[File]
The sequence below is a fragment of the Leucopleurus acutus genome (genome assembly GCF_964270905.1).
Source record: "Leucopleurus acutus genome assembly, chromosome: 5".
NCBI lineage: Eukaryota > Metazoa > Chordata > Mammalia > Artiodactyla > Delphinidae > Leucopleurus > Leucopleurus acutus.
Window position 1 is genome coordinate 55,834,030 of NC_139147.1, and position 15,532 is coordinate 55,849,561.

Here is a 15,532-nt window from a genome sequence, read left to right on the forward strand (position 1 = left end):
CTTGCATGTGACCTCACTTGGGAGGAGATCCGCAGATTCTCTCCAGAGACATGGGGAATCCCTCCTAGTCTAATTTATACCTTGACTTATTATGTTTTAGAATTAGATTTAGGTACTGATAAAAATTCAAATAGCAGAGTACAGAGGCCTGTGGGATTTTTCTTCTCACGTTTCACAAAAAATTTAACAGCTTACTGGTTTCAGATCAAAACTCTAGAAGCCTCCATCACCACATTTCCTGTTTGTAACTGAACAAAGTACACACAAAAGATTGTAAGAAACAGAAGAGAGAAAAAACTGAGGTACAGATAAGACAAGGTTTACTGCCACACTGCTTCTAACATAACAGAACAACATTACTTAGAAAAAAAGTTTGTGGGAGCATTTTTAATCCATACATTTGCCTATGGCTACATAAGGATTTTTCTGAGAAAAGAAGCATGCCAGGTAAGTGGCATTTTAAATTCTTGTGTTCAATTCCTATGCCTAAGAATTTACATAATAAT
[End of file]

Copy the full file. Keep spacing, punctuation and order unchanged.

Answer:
The sequence below is a fragment of the Leucopleurus acutus genome (genome assembly GCF_964270905.1).
Source record: "Leucopleurus acutus genome assembly, chromosome: 5".
NCBI lineage: Eukaryota > Metazoa > Chordata > Mammalia > Artiodactyla > Delphinidae > Leucopleurus > Leucopleurus acutus.
Window position 1 is genome coordinate 55,834,030 of NC_139147.1, and position 15,532 is coordinate 55,849,561.

Here is a 15,532-nt window from a genome sequence, read left to right on the forward strand (position 1 = left end):
CTTGCATGTGACCTCACTTGGGAGGAGATCCGCAGATTCTCTCCAGAGACATGGGGAATCCCTCCTAGTCTAATTTATACCTTGACTTATTATGTTTTAGAATTAGATTTAGGTACTGATAAAAATTCAAATAGCAGAGTACAGAGGCCTGTGGGATTTTTCTTCTCACGTTTCACAAAAAATTTAACAGCTTACTGGTTTCAGATCAAAACTCTAGAAGCCTCCATCACCACATTTCCTGTTTGTAACTGAACAAAGTACACACAAAAGATTGTAAGAAACAGAAGAGAGAAAAAACTGAGGTACAGATAAGACAAGGTTTACTGCCACACTGCTTCTAACATAACAGAACAACATTACTTAGAAAAAAAGTTTGTGGGAGCATTTTTAATCCATACATTTGCCTATGGCTACATAAGGATTTTTCTGAGAAAAGAAGCATGCCAGGTAAGTGGCATTTTAAATTCTTGTGTTCAATTCCTATGCCTAAGAATTTACATAATAAT